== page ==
A Canadian study published in the International Journal of Cancer claims that women who smoke, or who have long-term exposure to secondhand smoke, have more than twice the risk of developing breast cancer in their childbearing years. Although a link between smoking and premenopausal breast cancer has been debated for some time, the data gathered in this study strongly supports the existence of such a connection. The findings with respect to secondhand smoke exposure were surprising but the researchers speculate that the toxins in cigarette smoke influence estrogen levels.
Previous research already suggests smoking and exposure to secondhand smoke affect the female reproductive system, significantly increase the risk of miscarriage, and cause early onset of menopause. This study, headed by Dr. Kenneth Johnson of the Public Health Agency of Canada, compiled the research from 20 previous studies.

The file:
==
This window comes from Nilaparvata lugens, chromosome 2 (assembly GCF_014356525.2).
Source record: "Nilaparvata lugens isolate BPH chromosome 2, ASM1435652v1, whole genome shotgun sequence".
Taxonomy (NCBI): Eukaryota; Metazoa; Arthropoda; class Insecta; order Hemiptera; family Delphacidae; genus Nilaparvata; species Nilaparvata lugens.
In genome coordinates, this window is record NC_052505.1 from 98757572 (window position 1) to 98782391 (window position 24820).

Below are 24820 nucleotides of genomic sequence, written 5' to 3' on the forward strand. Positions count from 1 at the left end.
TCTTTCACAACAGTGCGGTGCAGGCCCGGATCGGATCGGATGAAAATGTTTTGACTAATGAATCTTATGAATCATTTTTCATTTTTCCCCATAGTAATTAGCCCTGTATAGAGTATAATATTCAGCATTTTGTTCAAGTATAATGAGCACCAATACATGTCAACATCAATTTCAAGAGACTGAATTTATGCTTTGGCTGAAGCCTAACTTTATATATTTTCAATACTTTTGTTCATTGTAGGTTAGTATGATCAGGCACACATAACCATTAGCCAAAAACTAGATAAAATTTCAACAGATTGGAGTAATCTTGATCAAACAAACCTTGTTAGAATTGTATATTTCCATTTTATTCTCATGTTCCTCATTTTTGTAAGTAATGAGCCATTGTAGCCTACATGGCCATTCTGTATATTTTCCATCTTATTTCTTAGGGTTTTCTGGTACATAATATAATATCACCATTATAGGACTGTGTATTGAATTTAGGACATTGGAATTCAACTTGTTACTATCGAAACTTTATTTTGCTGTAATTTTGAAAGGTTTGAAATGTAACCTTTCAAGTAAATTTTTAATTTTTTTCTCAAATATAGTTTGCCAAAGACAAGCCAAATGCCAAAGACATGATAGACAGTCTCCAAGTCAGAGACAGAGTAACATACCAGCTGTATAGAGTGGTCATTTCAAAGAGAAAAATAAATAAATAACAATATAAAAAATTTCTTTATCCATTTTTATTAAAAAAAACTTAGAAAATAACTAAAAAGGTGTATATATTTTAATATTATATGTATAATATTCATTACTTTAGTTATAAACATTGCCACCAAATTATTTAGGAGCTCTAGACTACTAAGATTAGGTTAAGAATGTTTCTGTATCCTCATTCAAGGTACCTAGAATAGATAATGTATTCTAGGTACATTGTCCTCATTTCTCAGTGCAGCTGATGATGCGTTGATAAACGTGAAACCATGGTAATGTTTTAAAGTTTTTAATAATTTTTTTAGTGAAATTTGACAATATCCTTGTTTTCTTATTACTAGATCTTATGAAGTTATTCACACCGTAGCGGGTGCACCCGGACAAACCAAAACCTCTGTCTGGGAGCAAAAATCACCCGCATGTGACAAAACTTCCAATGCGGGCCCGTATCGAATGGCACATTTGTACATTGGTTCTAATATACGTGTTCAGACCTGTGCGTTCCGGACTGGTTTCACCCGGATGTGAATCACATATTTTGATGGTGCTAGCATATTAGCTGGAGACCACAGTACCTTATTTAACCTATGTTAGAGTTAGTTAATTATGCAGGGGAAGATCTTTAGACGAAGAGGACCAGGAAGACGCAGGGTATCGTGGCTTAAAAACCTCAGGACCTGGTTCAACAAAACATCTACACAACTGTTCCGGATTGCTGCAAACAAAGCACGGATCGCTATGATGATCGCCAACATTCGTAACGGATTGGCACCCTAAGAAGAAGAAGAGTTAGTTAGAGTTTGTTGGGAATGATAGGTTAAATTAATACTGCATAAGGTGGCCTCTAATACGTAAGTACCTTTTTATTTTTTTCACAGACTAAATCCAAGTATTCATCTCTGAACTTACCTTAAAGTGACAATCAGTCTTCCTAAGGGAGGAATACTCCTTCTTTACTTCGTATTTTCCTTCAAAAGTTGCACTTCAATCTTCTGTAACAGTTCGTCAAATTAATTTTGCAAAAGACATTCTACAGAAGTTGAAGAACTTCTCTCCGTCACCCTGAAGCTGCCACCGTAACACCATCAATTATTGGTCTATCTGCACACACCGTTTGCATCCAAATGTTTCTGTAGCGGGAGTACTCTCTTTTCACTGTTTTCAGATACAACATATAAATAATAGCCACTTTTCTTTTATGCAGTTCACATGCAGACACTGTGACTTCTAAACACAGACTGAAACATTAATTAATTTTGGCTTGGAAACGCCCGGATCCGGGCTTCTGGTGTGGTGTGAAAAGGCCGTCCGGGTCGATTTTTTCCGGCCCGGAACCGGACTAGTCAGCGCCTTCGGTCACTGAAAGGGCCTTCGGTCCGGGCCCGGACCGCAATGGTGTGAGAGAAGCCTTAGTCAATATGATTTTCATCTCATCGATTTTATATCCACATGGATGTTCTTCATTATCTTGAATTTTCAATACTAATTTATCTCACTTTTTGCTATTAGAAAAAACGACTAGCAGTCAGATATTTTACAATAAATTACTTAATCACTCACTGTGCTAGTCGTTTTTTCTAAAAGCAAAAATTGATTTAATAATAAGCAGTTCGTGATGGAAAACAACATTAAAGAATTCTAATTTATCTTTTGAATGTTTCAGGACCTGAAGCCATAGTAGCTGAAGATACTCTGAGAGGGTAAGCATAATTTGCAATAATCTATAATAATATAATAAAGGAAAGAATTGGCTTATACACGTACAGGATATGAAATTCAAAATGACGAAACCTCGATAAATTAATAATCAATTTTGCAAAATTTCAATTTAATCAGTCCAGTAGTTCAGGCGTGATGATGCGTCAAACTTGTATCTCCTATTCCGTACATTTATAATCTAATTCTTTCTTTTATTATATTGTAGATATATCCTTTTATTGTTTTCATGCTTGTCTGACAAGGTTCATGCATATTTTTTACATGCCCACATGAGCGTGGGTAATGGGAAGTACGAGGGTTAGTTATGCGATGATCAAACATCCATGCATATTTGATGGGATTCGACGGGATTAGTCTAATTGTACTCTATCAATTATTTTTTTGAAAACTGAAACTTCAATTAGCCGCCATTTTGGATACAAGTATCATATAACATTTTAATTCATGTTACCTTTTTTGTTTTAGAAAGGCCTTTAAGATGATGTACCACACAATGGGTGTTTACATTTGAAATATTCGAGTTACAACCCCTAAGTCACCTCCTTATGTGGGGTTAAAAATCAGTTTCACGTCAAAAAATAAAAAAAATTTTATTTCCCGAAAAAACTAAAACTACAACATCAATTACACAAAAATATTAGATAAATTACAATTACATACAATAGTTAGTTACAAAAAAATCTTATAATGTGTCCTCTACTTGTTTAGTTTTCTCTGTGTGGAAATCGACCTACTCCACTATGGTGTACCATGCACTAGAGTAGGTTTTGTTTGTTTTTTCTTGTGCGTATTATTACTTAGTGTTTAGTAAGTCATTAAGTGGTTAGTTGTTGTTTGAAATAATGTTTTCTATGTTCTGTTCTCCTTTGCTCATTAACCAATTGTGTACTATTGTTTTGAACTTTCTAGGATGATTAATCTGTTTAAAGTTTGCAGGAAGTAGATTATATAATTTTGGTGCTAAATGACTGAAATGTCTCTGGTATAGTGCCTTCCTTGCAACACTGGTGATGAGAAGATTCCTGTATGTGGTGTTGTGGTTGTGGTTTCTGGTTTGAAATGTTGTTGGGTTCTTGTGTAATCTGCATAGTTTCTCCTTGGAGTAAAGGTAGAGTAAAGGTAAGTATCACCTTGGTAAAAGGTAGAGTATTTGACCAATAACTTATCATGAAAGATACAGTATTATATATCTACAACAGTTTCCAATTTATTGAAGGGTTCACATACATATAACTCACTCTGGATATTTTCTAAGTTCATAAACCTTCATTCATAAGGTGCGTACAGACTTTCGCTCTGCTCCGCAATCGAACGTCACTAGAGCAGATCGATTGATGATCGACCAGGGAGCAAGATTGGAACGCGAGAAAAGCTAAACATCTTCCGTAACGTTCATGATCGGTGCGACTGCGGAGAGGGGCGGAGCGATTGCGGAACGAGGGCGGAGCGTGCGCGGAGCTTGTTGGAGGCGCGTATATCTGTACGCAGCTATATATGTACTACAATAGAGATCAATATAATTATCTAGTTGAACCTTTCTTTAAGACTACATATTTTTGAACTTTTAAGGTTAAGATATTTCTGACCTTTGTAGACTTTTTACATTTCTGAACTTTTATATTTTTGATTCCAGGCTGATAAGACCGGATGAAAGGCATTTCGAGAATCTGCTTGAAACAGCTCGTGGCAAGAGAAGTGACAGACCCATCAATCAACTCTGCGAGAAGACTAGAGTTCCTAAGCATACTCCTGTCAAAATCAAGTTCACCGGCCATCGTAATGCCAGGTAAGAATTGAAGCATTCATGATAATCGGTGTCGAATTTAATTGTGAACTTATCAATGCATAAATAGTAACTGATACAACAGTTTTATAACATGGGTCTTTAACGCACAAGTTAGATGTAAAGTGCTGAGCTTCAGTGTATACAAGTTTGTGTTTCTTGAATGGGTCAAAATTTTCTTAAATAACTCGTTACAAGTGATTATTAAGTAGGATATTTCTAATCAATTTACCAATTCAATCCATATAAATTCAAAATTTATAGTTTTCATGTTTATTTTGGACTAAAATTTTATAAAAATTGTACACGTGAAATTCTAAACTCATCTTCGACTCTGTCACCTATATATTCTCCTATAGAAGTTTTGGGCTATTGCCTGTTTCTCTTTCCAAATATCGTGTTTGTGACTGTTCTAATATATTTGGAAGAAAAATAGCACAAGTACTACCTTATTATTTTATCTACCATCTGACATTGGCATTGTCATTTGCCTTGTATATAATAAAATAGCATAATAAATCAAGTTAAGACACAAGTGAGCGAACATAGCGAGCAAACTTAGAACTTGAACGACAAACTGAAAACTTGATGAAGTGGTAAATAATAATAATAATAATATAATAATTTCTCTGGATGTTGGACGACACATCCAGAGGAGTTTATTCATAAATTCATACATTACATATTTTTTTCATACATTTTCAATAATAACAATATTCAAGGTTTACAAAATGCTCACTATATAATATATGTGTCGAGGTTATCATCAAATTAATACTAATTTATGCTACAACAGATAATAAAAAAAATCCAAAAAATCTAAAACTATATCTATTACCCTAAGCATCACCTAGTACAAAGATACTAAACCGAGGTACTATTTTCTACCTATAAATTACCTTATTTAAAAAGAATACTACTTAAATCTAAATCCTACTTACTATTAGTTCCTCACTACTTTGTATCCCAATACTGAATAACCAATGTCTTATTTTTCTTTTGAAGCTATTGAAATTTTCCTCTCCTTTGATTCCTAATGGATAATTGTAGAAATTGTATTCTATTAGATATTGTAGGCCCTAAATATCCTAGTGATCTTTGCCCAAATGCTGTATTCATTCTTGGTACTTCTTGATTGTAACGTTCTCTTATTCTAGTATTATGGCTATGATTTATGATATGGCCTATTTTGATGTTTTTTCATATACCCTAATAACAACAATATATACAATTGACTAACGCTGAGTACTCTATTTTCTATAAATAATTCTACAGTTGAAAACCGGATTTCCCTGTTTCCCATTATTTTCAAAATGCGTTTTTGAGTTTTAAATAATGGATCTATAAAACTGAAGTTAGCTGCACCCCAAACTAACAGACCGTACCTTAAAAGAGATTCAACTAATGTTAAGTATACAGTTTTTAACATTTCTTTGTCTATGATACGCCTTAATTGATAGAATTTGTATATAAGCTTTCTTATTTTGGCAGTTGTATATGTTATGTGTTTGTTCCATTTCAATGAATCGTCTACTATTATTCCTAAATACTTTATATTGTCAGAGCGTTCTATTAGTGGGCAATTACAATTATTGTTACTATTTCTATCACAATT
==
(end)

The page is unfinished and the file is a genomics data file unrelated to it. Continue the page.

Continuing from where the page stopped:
Only last year, the International Agency for Research on Cancer (the cancer research arm of the World Health Organization) declared secondhand smoke to be a carcinogen that increases the risk of more than a dozen types of cancer. The agency claimed, however, that insufficient evidence existed with respect to breast cancer.